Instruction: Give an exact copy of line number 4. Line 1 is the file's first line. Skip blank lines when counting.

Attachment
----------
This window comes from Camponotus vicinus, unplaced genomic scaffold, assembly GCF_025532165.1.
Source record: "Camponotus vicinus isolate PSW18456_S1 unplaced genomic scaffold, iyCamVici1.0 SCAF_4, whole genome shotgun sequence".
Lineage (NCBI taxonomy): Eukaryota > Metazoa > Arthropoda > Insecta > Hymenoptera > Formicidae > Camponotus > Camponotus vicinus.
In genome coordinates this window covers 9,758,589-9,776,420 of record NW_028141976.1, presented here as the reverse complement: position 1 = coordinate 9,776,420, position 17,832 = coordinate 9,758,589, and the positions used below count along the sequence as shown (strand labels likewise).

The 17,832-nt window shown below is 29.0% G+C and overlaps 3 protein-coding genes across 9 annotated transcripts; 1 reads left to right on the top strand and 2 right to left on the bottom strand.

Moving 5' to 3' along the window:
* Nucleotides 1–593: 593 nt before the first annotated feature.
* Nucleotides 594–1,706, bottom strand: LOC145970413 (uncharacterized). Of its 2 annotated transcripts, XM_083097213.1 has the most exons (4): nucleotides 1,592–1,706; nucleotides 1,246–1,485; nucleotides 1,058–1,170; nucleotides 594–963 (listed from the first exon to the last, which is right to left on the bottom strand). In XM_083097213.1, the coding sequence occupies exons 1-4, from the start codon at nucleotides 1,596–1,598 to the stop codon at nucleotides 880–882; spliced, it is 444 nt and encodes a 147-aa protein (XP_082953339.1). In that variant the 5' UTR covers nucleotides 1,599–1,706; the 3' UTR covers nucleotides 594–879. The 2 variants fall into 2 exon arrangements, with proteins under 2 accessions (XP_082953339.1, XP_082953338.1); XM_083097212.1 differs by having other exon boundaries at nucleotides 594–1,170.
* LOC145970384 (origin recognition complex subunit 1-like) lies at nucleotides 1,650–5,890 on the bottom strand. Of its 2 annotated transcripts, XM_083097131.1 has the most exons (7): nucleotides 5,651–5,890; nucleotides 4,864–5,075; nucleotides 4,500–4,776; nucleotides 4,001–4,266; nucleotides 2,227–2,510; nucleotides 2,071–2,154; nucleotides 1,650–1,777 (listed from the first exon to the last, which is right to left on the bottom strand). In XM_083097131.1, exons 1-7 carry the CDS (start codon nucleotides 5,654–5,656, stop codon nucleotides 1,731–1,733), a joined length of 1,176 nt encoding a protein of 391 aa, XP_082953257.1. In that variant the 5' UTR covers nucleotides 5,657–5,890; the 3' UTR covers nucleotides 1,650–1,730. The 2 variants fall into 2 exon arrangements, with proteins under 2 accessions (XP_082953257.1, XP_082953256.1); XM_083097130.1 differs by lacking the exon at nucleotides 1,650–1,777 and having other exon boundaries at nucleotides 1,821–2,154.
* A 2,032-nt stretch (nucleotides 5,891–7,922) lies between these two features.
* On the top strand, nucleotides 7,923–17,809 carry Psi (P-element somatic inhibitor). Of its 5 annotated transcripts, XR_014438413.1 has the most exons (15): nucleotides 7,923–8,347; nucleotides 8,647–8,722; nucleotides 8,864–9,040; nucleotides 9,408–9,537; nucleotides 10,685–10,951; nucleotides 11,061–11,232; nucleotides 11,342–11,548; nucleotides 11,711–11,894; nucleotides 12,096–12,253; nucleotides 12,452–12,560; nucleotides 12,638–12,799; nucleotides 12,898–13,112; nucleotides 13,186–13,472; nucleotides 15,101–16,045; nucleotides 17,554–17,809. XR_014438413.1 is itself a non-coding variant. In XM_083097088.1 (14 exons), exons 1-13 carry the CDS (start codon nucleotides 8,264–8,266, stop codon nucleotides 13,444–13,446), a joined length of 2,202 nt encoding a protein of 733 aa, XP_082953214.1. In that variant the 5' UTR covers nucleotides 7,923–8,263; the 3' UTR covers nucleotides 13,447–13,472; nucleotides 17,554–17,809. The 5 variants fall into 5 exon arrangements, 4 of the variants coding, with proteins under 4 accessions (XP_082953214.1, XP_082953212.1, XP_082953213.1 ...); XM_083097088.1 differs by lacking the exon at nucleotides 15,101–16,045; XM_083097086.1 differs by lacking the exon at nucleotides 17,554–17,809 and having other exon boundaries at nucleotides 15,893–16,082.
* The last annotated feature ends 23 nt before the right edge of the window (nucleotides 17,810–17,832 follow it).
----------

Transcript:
In genome coordinates this window covers 9,758,589-9,776,420 of record NW_028141976.1, presented here as the reverse complement: position 1 = coordinate 9,776,420, position 17,832 = coordinate 9,758,589, and the positions used below count along the sequence as shown (strand labels likewise).